Communications that:

  1. Are between the attorney and client;
  2. Were intended to be, and were, in fact, kept confidential; and
  3. Were made for the purpose of obtaining or providing legal advice


What are the two types of spousal privilege?

  1. Testimonial
  2. Marital communication


What is protected by spousal privilege?

Protects a spouse from testifying as a witness against their spouse. May be waived by the spouse witness (not the spouse defendant). Not allowed when the spouses are opposing parties (e.g. divorce proceedings).

Trammel v. United States, 445 U.S. 40 (1980)



What is protected by the marital communication privilege?

All information communicated by one spouse to another during the marriage that was intended to be confidential (i.e. not repeated to a third party)


How must a party assert a privilege?

  1. Expressly make the claim; and
  2. Describe the nature of the documents, communications, or tangible things not produced or disclosed—and do so in a manner that, without revealing information itself privileged or protected, will enable other parties to assess the claim

FRCP 26(b)(5)(A)


What is considered work product?

Any documents or tangible things prepared in anticipation of litigation or trial by or for another party or its representative.

FRCP 26(b)(3)(A)




Are documents prepared in the ordinary course of business considered work product? 



When is work product discoverable?

If materials are:

  1. Otherwise discoverable under Rule 26(b)(1); and
  2. The party shows that it has substantial need for the materials to prepare its case and cannot, without undue hardship, obtain their substantial equivalent by other means.

FRCP 26(b)(3)(A)




What type of work product is almost never discoverable?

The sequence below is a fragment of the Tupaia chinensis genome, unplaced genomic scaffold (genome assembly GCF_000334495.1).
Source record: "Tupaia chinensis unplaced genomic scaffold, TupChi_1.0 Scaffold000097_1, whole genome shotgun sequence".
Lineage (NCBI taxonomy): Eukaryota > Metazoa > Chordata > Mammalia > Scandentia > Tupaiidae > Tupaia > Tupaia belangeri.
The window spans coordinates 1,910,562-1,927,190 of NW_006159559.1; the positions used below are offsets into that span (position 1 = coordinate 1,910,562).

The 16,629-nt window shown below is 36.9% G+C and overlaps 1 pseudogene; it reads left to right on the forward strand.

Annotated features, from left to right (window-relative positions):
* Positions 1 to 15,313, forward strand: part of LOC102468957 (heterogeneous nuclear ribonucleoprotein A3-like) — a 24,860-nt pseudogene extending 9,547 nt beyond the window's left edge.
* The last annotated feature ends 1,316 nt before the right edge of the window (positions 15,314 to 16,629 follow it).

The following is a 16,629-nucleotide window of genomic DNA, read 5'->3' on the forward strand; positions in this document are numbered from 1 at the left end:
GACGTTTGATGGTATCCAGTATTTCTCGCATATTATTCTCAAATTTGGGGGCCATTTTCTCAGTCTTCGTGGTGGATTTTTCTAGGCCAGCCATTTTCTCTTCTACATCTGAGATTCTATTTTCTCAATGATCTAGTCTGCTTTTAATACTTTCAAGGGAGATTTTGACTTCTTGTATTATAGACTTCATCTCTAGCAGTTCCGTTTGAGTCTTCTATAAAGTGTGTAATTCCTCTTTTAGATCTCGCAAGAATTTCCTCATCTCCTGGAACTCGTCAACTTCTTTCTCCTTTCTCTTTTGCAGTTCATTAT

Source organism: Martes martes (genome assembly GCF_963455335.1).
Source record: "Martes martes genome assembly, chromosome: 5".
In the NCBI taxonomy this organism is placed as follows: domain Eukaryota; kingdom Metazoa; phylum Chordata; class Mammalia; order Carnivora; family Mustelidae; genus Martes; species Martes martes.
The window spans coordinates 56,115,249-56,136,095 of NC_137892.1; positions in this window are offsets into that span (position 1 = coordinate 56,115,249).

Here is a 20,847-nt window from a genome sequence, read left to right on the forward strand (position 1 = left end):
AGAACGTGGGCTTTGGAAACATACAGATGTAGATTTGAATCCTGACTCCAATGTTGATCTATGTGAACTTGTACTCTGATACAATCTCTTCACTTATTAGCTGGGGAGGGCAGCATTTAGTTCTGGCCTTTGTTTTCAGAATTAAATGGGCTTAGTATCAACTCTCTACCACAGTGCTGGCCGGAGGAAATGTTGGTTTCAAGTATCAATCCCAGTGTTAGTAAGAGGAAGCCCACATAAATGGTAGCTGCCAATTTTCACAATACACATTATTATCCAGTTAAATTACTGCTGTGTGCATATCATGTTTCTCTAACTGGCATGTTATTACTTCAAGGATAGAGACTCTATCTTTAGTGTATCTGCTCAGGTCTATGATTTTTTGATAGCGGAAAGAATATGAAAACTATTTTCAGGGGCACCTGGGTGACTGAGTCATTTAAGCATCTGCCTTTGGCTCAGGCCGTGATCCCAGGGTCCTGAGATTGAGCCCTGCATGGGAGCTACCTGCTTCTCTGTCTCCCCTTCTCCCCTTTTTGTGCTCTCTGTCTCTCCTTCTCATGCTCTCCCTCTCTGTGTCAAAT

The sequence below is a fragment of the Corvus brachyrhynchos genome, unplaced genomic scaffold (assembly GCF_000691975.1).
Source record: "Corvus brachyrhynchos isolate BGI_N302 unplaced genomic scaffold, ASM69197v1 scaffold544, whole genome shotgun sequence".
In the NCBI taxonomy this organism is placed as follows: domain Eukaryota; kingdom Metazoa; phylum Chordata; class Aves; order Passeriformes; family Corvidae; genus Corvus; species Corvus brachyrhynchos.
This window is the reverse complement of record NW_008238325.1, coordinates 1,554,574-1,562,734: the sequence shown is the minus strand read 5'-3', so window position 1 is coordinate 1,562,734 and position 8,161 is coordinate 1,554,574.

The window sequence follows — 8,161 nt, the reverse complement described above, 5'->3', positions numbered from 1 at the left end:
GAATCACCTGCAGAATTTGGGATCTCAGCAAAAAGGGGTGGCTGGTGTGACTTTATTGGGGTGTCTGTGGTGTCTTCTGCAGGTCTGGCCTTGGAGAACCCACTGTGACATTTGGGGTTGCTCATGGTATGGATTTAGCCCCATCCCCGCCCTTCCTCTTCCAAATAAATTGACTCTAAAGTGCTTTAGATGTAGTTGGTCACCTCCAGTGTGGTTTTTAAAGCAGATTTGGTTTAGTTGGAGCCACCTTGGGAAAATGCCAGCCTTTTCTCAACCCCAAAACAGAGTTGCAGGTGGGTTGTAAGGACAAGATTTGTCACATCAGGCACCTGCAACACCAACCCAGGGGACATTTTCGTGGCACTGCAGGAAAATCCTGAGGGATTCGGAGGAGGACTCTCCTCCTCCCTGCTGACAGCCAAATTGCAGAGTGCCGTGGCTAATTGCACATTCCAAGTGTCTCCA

Mental impressions, conclusions, opinions, and theories regarding the case.

FRCP 26(b)(3)(B)


What pretrial disclosures are required for expert and lay witnesses?

  • Expert: List of all expert witnesses and any info used to form the basis of their opinions. FRCP 26(a)(2) (Deadline: 90 days before trial, unless ordered otherwise) 
  • Lay: List of all witnesses and documents that will used as exhibits at trial. FRCP 26(a)(3) (Deadline: 30 days before trial, unless ordered otherwise )



If the expert was specially retained to provide expert testimony, what must their discovery disclosures contain?

  1. Name and contact information of the expert;
  2. Expert's final report;
  3. Expert's opinion and credentials;
  4. List of all other cases in which the expert has testified in (past 4 years only);
  5. Data relied on by the expert; and
  6. Amount of compensation to be paid for the study

FRCP 26(a)(2)



Are materials developed by non-testifying experts in anticipation of litigation discoverable?

No, unless exceptional circumstances make it impracticable for the parties to obtain the info by other means.


If the expert does not provide a written report and/or is non-testifying, what must their disclosures contain?

  1. The subject matter on which the witness is expected to present evidence under Federal Rule of Evidence 702, 703, or 705; and
  2. Summary of the facts and opinions to which the witness is expected to testify

FRCP 26(a)(2)(C)



Proceedings held during the course of discovery (before a trial) where a witness is questioned orally by an attorney under oath


When is court permission required for depositions?

  1.  The deponent is in prison; or
  2. If the parties have not stipulated to the deposition and:
    1. The deposition would result in more than 10 depositions being taken under this rule or Rule 31 by P's, or by D's or by the third-party D's;
    2. The deponent has already been deposed in the case; or
    3. The party seeks to take the deposition before the time specified in Rule 26(d), unless the party certifies in the notice, with supporting facts, that the deponent is expected to leave the United States and be unavailable for examination in this country after that time

FRCP 30(a)(2)